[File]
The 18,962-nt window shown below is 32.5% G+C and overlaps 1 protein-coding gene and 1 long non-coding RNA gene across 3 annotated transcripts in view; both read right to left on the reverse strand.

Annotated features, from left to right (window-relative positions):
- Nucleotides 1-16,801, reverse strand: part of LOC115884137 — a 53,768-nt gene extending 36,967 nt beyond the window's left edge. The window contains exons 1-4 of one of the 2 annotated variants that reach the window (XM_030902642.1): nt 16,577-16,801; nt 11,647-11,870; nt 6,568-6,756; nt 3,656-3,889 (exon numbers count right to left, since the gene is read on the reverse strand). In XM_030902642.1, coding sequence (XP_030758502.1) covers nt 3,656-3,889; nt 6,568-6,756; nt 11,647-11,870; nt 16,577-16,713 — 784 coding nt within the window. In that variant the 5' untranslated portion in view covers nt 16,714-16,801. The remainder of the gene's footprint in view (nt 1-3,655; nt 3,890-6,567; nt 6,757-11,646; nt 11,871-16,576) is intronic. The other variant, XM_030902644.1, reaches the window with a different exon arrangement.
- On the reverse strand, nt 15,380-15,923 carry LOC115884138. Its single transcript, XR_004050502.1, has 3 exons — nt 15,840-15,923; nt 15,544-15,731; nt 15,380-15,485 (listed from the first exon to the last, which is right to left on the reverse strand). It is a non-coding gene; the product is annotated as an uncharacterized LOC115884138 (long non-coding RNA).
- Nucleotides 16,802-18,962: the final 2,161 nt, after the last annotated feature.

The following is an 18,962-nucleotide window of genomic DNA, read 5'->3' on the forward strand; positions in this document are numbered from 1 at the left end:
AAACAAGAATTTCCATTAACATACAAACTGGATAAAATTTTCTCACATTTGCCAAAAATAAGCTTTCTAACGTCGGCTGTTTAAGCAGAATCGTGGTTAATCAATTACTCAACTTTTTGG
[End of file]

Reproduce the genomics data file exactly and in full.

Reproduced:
The 18,962-nt window shown below is 32.5% G+C and overlaps 1 protein-coding gene and 1 long non-coding RNA gene across 3 annotated transcripts in view; both read right to left on the reverse strand.

Annotated features, from left to right (window-relative positions):
- Nucleotides 1-16,801, reverse strand: part of LOC115884137 — a 53,768-nt gene extending 36,967 nt beyond the window's left edge. The window contains exons 1-4 of one of the 2 annotated variants that reach the window (XM_030902642.1): nt 16,577-16,801; nt 11,647-11,870; nt 6,568-6,756; nt 3,656-3,889 (exon numbers count right to left, since the gene is read on the reverse strand). In XM_030902642.1, coding sequence (XP_030758502.1) covers nt 3,656-3,889; nt 6,568-6,756; nt 11,647-11,870; nt 16,577-16,713 — 784 coding nt within the window. In that variant the 5' untranslated portion in view covers nt 16,714-16,801. The remainder of the gene's footprint in view (nt 1-3,655; nt 3,890-6,567; nt 6,757-11,646; nt 11,871-16,576) is intronic. The other variant, XM_030902644.1, reaches the window with a different exon arrangement.
- On the reverse strand, nt 15,380-15,923 carry LOC115884138. Its single transcript, XR_004050502.1, has 3 exons — nt 15,840-15,923; nt 15,544-15,731; nt 15,380-15,485 (listed from the first exon to the last, which is right to left on the reverse strand). It is a non-coding gene; the product is annotated as an uncharacterized LOC115884138 (long non-coding RNA).
- Nucleotides 16,802-18,962: the final 2,161 nt, after the last annotated feature.

The following is an 18,962-nucleotide window of genomic DNA, read 5'->3' on the forward strand; positions in this document are numbered from 1 at the left end:
AAACAAGAATTTCCATTAACATACAAACTGGATAAAATTTTCTCACATTTGCCAAAAATAAGCTTTCTAACGTCGGCTGTTTAAGCAGAATCGTGGTTAATCAATTACTCAACTTTTTGG